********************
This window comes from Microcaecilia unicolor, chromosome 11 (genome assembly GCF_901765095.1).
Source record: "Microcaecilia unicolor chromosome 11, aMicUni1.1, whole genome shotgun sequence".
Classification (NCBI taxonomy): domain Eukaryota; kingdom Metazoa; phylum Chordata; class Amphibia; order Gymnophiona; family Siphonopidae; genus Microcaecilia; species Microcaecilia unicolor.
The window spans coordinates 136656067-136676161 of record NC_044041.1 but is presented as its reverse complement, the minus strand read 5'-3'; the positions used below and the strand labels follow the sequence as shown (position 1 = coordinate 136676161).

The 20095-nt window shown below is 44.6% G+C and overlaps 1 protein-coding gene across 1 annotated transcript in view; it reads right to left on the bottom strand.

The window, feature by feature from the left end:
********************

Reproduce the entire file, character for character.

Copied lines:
This window comes from Microcaecilia unicolor, chromosome 11 (genome assembly GCF_901765095.1).
Source record: "Microcaecilia unicolor chromosome 11, aMicUni1.1, whole genome shotgun sequence".
Classification (NCBI taxonomy): domain Eukaryota; kingdom Metazoa; phylum Chordata; class Amphibia; order Gymnophiona; family Siphonopidae; genus Microcaecilia; species Microcaecilia unicolor.
The window spans coordinates 136656067-136676161 of record NC_044041.1 but is presented as its reverse complement, the minus strand read 5'-3'; the positions used below and the strand labels follow the sequence as shown (position 1 = coordinate 136676161).

The 20095-nt window shown below is 44.6% G+C and overlaps 1 protein-coding gene across 1 annotated transcript in view; it reads right to left on the bottom strand.

The window, feature by feature from the left end: